Petition Denied to Death Row Inmate Convicted of Killing Daughter

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The 10th U.S. Circuit Court of Appeals denied a petition of habeas corpus last Wednesday to Oklahoma death row inmate, Benjamin Cole—saying that the circumstances of his trial were fair and perfectly constitutional.

48-year-old Cole was convicted of first-degree murder after a 2002 incident in which he inflicted a fatal injury to his infant daughter while trying to get her to stop crying. Nine-month-old Brianna was lying on her stomach when her father lifted her ankles up over her head—a move so unnatural it broke her spine in half and shredded her aorta, according to the subsequent autopsy report. As she lay dead on the floor, Cole returned to his video games until his wife walked into the room.

During the 2003-04 trial, Cole denounced his government-appointed defense counsel for not sharing his conviction in the Christian faith. Court documents described him as staring blankly at the Bible while the proceedings took place. Cole then made a request for a new team of Pentecostal lawyers to represent him, but the request was denied. That denial formed the bulk of his recent habeas corpus petition where he claims that it violated his 6th, 8th, and 14th Amendment rights.

In his petition, Cole argued that the Supreme Court case, U.S v. Cronic, set precedent for what he called a “breakdown of communication” between him and his lawyers. In the Cronic case, the defendant accused of mail-fraud was sentenced to 25 years in prison after his newly assigned lawyer failed to present a defense equal to that of the prosecution’s 4-year preparation. But in the case of Benjamin Cole, both the presiding district court, and most recently, the 10th Circuit Court of Appeals have decided that Cole’s born-again trial behavior was of his own doing and, as a result, didn’t incur the same constitutional blunder as U.S v. Cronic.

The final opinion reads, “Having reviewed all of the state court records in this case, we conclude that, notwithstanding the constitutional errors alleged by Cole in these federal habeas proceedings, Cole received a fundamentally fair trial. In other words, even aggregating the constitutional errors alleged by Cole, we conclude that those errors did not have a substantial and injurious effect or influence on either the jury’s determination of Cole’s guilt or its decision to sentence Cole to death.”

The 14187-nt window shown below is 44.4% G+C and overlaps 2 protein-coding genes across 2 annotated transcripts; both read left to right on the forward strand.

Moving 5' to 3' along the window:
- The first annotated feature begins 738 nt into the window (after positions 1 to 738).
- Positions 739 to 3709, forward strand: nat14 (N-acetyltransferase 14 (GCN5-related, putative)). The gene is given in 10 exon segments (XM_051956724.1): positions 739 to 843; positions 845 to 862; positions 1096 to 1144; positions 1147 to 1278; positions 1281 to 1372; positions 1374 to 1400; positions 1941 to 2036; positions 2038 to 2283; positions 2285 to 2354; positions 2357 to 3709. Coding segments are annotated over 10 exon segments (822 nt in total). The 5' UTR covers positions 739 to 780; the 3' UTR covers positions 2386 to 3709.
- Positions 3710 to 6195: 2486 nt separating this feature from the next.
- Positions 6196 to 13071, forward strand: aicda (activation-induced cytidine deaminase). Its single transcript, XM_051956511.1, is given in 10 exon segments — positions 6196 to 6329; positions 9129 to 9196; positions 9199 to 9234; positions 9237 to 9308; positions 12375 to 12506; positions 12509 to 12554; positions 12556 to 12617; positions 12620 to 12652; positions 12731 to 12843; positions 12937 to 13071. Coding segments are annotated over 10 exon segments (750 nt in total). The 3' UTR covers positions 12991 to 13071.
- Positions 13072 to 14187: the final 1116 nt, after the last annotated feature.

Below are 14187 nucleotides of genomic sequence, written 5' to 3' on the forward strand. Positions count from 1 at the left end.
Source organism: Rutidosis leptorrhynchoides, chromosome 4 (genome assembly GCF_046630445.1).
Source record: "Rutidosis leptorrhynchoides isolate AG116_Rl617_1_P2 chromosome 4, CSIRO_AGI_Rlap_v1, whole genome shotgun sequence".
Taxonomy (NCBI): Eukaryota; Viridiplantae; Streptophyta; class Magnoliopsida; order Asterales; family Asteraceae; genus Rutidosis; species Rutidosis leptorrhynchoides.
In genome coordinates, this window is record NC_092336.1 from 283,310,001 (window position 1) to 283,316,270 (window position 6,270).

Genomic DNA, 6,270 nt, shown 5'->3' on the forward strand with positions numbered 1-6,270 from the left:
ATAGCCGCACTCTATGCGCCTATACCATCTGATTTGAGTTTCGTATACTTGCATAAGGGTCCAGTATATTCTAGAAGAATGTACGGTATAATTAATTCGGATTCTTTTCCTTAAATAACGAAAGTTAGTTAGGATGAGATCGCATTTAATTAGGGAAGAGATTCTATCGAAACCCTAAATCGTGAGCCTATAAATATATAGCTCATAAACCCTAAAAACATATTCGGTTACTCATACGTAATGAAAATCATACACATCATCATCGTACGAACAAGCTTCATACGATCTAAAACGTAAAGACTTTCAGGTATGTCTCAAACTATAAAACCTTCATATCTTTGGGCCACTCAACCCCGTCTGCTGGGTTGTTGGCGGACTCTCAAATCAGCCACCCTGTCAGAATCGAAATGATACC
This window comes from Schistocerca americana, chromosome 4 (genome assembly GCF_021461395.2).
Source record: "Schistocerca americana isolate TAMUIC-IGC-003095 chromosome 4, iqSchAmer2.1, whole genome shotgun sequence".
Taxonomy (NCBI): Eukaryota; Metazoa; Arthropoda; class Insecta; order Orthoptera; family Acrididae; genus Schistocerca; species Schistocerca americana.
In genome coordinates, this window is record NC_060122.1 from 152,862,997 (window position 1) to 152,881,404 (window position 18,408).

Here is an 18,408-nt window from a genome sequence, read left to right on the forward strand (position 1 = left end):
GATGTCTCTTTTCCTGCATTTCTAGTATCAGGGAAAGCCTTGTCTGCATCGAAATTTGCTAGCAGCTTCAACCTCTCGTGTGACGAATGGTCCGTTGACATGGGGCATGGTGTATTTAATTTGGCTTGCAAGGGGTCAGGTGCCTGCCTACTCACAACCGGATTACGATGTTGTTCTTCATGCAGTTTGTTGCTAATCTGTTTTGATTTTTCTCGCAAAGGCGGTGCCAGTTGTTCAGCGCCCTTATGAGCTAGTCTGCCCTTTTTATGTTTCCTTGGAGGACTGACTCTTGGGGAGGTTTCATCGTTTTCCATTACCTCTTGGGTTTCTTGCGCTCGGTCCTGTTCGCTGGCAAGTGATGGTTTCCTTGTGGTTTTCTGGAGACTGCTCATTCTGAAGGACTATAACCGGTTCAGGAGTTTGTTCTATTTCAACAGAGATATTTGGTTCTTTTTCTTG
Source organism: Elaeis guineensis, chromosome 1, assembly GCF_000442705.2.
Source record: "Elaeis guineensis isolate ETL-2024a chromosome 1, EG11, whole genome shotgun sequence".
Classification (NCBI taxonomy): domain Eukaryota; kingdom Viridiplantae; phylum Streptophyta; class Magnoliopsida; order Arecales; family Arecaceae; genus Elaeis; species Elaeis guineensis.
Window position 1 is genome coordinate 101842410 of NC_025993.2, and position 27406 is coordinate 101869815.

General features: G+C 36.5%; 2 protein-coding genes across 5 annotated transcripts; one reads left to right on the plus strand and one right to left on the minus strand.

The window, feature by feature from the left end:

There are 32 states that still use the death penalty.  According to the Death Penalty Information Center, the number of inmates on death row in 1970 versus today has gone from 631 to 3,108. Cole’s more-than-decade-long saga of appeals is a familiar tale in the United States, whereupon sentencing, death row inmates wait an average of nearly 200 months before execution. Even the Supreme Court has characterized these long periods of time waiting to be killed as causing “immense mental anxiety amounting to a great increase in the offender’s punishment (Foster v. Florida, 2002).”

In an exhaustive cycle of ineffective legal assistance petitions to prosecutorial misconduct claims, the state wastes hundreds of thousands of dollars in court costs when a sentence of death is handed down. While Cole’s actions were horrific and unspeakable to the moral human being, by sentencing him to death, the court sentenced the taxpayers to the gallows of a slow and painful financial burden. So, if not for reasons humane or anti-hypocritical (like, you know, not murdering murderers,) then in the Cole case one can find a monetary incentive in avoiding the death penalty.

[Tenth Circuit Blog]

Featured image courtesy of [Theodore Scott via Flickr]

Jimmy Hoover
Jimmy Hoover is a graduate of the University of Maryland College Park and formerly an intern at Law Street Media. Contact Jimmy at



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